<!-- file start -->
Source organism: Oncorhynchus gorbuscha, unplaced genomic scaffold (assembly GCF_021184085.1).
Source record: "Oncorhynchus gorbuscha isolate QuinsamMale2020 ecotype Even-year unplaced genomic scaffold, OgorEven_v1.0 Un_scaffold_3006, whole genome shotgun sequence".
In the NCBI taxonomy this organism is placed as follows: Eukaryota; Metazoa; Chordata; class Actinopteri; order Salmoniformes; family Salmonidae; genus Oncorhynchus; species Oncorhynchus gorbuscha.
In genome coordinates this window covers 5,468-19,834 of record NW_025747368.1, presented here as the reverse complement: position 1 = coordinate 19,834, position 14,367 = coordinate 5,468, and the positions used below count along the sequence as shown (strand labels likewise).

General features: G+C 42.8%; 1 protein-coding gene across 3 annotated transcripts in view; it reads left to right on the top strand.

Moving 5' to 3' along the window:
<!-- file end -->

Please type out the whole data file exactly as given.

Source organism: Oncorhynchus gorbuscha, unplaced genomic scaffold (assembly GCF_021184085.1).
Source record: "Oncorhynchus gorbuscha isolate QuinsamMale2020 ecotype Even-year unplaced genomic scaffold, OgorEven_v1.0 Un_scaffold_3006, whole genome shotgun sequence".
In the NCBI taxonomy this organism is placed as follows: Eukaryota; Metazoa; Chordata; class Actinopteri; order Salmoniformes; family Salmonidae; genus Oncorhynchus; species Oncorhynchus gorbuscha.
In genome coordinates this window covers 5,468-19,834 of record NW_025747368.1, presented here as the reverse complement: position 1 = coordinate 19,834, position 14,367 = coordinate 5,468, and the positions used below count along the sequence as shown (strand labels likewise).

General features: G+C 42.8%; 1 protein-coding gene across 3 annotated transcripts in view; it reads left to right on the top strand.

Moving 5' to 3' along the window: